A second related reason for the presidential administration's improved performance was that it decided to support more incumbents. In 2000, of the seven winning Kremlin-supported candidates, only two were incumbents. In 2001 and 2002, 10 of the 16 winning Kremlin candidates were incumbents. The Moscow-based apparat had apparently chosen to value loyalty over like-mindedness. In Buryatia and Orel Oblast, the presidential administration supported incumbents who had originally been elected with the support of the Communist Party. But not just any Communist was acceptable. In Penza Oblast, the administration appeared to hold its collective nose and actively support the incumbent, scandal-plagued Governor Vasilii Bochkarev, mainly because the alternative to him appeared even worse. Bochkarev faced strong opposition from Vladimir Ilyukhin, a member of the Communist faction in the Duma and head of the Movement to Support the Army.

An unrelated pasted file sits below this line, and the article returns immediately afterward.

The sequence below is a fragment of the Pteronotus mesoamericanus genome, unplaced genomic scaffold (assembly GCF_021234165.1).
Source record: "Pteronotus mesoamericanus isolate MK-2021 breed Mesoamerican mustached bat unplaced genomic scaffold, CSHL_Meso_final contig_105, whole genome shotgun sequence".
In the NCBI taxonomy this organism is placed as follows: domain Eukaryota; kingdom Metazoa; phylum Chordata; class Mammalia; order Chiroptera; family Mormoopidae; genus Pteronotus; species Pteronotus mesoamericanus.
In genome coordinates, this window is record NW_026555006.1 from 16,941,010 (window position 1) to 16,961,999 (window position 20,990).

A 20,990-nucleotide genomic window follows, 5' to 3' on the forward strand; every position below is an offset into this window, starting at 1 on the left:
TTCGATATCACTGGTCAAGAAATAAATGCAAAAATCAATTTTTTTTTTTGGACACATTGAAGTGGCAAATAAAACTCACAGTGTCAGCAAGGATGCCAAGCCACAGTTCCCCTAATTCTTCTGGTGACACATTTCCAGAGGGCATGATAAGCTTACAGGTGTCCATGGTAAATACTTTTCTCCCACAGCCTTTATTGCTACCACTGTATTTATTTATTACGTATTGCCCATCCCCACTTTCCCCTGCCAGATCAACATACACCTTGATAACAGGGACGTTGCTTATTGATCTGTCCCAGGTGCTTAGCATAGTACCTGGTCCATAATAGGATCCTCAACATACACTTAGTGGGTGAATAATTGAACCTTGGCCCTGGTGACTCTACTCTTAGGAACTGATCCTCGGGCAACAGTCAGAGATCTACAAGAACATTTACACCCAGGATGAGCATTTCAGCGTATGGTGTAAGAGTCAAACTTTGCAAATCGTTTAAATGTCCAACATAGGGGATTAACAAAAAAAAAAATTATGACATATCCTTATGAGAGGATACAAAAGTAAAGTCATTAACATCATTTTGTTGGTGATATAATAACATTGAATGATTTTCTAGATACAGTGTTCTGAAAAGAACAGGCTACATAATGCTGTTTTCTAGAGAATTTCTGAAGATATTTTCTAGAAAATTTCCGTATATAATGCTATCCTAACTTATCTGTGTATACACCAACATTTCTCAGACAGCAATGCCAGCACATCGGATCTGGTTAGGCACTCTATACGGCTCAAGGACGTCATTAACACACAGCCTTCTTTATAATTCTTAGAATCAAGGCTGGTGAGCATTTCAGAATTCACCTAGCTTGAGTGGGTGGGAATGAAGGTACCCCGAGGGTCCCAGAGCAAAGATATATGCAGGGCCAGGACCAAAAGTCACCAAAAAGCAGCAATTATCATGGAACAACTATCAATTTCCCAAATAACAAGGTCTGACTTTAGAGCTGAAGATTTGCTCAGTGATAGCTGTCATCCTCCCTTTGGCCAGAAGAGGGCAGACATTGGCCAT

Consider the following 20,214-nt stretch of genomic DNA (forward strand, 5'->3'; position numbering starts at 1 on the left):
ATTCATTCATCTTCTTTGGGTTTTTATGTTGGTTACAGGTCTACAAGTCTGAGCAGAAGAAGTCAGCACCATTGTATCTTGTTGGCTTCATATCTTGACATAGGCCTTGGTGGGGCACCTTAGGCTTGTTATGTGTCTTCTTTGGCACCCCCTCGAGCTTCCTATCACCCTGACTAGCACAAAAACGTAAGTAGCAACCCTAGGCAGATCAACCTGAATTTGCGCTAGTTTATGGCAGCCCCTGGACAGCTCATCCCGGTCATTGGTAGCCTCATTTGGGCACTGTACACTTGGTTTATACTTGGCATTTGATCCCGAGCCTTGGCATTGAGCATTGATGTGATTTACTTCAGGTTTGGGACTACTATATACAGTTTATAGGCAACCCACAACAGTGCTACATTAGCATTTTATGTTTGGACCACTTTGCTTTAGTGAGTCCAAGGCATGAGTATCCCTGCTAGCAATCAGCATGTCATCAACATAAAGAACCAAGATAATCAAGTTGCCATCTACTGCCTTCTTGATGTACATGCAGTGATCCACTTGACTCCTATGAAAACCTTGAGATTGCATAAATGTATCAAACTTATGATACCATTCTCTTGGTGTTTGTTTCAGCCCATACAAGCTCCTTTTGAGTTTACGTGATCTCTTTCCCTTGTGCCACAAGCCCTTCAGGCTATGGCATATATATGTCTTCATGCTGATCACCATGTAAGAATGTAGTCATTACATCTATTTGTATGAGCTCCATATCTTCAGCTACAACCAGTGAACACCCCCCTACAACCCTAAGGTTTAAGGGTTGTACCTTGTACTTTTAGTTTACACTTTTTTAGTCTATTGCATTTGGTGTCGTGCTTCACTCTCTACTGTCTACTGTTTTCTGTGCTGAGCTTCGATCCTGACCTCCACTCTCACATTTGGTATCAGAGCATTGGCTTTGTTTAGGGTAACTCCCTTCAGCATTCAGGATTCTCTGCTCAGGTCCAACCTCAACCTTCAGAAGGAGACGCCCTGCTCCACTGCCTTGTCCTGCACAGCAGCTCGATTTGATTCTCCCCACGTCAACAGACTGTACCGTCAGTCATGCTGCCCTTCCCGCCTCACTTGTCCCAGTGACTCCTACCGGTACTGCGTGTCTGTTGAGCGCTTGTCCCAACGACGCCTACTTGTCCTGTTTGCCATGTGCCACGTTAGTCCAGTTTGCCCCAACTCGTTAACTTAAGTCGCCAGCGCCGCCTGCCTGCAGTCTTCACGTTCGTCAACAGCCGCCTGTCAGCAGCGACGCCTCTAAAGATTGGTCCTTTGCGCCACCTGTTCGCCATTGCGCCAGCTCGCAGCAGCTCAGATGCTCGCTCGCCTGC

A third lesson that the Kremlin appeared to have applied in the 2001-02 races is that it is easier to engineer a victory for the candidate they support by eliminating the strongest competition long before election day. This technique was applied in Sakha and Ingushetia. In Sakha, incumbent President Mikhail Nikolaev finally agreed to withdraw his candidacy after a long campaign of pressure from the center, after both Moscow and Yakutsk agreed on his replacement. In Ingushetia, former republican Interior Minister Khamzat Gutseriev was a clear favorite to win, but was barred from the ballot on the eve of the first round of voting on the grounds that he declined to take a leave of absence from his government post for the duration of the election campaign within three days of registering as a candidate (see "RFE/RL Caucasus Report," Volume 5, Number 14, 26 April 2002).